A few years ago the entirety of my discretionary income was spent on games for my Xbox 360, Playstation 3, and PC. The entirety of my free time was spent playing these games as well. The only games I played were digital. I sought Achievements and life was good.
Around this time I went on a trip to Australia with Beth and two friends. While shopping in Melbourne, I found a small, hole in the wall board game store. After hours of ogling clothes I didn't want, I escaped into the board game store like Peter leaping into the wardrobe in C.S. Lewis' tale.
Honestly, I had no idea what I was looking at. The board games of my life to that point included Scrabble, Monopoly, a brief stint of Stratego in college (my roommate stopped playing me after 9 straight defeats), Risk, and Heroscape. Even in such a small store the walls were lined with hundreds of boxes. It was fascinating and overwhelming. Like a child in a candy store, I knew I couldn't leave empty handed. I sought my metaphorical lollipop.
I was limited by two things: price and luggage space. This quickly culled many of the choices from the store. My eye was drawn to the game Munchkin by Steve Jackson Games. Viking horns, sneakers, and a chainsaw in a fantasy setting? Go on. I'm listening.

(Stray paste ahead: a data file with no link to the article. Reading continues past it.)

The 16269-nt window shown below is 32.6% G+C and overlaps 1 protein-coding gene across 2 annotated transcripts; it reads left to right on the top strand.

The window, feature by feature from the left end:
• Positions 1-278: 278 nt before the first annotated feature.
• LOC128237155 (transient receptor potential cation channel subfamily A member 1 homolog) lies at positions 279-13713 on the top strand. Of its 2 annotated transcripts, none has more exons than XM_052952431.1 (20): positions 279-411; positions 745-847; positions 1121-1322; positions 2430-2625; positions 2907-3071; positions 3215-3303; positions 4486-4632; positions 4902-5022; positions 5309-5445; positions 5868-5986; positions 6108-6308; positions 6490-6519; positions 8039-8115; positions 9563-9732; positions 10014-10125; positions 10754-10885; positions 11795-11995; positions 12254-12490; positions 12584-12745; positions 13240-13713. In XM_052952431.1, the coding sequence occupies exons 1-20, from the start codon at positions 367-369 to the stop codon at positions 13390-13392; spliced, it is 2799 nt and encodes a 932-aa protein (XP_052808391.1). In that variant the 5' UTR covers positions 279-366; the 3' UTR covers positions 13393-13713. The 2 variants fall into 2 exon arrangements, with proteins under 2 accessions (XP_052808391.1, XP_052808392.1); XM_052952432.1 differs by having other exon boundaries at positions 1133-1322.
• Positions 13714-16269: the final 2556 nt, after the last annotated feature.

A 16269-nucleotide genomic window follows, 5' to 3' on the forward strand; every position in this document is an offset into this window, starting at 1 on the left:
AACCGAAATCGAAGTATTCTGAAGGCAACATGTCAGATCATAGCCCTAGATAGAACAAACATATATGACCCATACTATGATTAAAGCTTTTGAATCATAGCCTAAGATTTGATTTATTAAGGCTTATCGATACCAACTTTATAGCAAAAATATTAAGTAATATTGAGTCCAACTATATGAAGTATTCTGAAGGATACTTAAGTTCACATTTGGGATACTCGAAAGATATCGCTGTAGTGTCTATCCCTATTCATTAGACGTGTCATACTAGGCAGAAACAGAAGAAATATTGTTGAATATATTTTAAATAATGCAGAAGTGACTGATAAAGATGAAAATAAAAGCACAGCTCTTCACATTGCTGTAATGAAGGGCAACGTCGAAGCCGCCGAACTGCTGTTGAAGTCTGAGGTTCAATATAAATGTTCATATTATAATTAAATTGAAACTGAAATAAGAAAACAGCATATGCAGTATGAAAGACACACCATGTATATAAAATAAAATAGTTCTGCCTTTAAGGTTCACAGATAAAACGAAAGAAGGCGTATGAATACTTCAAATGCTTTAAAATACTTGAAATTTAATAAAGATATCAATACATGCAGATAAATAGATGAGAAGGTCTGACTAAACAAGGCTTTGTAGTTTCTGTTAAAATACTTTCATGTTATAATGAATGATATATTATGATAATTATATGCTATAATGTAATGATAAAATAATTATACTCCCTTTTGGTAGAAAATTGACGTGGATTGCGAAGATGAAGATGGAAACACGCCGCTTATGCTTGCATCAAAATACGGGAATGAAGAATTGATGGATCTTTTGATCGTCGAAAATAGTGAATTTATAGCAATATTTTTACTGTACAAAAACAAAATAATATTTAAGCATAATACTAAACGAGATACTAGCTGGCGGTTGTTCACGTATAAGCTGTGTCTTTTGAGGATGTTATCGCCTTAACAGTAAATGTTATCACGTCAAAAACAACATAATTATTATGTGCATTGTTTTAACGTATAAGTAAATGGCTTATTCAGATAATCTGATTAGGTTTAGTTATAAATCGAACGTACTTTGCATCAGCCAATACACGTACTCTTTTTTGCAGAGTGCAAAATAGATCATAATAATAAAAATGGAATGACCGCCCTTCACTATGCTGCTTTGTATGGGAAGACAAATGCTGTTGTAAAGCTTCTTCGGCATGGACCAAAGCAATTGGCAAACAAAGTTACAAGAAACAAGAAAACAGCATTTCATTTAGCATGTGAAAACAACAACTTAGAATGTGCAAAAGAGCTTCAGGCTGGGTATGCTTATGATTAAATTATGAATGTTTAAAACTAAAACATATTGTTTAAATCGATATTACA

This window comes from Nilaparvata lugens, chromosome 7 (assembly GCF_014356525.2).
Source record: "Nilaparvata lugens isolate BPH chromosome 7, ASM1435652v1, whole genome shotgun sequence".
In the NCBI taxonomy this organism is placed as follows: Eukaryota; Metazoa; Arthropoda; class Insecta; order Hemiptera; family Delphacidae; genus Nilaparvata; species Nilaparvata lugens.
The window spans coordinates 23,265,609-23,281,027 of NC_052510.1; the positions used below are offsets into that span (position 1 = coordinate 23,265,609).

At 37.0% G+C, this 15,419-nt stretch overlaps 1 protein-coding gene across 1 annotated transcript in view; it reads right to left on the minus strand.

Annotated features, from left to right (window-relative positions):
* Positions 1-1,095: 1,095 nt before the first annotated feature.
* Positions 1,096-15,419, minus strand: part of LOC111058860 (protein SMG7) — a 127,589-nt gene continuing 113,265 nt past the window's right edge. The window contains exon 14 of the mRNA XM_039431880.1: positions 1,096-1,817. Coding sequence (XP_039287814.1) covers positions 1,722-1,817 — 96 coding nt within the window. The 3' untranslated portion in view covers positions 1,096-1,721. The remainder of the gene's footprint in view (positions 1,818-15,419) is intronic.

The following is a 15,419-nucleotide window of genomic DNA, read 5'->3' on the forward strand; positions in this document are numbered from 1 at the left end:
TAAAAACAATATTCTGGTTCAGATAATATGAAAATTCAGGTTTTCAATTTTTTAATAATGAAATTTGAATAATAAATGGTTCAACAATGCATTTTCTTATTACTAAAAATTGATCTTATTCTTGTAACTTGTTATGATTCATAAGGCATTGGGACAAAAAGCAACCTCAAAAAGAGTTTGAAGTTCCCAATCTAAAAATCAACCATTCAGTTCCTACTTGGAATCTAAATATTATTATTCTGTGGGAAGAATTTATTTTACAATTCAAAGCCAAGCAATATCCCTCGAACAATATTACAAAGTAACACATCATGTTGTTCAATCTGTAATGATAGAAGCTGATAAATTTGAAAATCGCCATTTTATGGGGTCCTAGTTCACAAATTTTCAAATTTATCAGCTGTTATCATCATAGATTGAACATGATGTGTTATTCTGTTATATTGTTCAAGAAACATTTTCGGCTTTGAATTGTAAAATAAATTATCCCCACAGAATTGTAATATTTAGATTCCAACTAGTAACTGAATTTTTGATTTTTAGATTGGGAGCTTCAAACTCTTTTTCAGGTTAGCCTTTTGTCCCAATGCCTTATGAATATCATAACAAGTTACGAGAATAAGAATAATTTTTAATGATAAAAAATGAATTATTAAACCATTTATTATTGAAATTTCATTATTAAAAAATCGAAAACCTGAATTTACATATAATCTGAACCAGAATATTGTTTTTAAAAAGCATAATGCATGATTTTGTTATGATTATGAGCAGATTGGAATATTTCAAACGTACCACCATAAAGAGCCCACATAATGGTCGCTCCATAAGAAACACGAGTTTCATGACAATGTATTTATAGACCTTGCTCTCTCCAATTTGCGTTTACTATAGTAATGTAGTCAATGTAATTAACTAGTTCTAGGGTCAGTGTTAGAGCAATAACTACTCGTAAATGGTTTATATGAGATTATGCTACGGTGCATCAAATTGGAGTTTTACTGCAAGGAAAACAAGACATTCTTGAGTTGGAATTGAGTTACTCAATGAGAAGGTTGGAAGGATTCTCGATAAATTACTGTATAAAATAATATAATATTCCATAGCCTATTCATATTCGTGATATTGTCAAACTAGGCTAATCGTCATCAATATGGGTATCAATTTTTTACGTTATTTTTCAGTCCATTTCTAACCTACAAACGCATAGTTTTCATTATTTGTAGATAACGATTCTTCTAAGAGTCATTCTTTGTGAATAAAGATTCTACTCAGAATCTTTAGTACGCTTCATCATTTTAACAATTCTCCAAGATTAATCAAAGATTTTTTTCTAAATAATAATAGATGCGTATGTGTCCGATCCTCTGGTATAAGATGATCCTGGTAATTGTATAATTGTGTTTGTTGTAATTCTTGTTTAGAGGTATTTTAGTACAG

The store clerk had mentally checked out, so she was no help. But, the box art, the description on the back, and the price all sold me and I departed from Narnia with my prize intact.
We played the game several times late at night in our hotel and a few times on the long flight home. I found the game immensely entertaining, not so much for the deep and robust strategy, but for the simplicity of the game, the back stabbing, and focus on player interaction.
Within weeks I decided to start designing my own board games. My first attempt, Space Encounters, never quite became the game I wanted it to be, but Farmageddon did. Frontier Scoundrels will as well. And one day I'll return to Space Encounters and make it the game it deserves to become.
(Note: If you click the Space Encounters link above you can read the full rules and content for the game as it existed when I last worked on it).
More than just shifting my focus to designing these games, I now spend my discretionary income on buying board and card games and my free time playing them. I rarely play games that aren't physical and require the presence of others. I enjoy the player interaction too much to spend time on a single player console game. It's fascinating that one silly game so fundamentally changed how I spend my free time.
My blog doesn't exactly have a huge audience, so writing a post that ends with a community question may be a bit cart before the horse. But I imagine there was a game, digital, card, or otherwise that led you into this obsession. I doubly imagine there was one that, if you spend time designing them, pushed you into that boat as well.
What was the game? Why? Is there a story behind it? I think such things are fascinating and I'd be curious to hear your tale.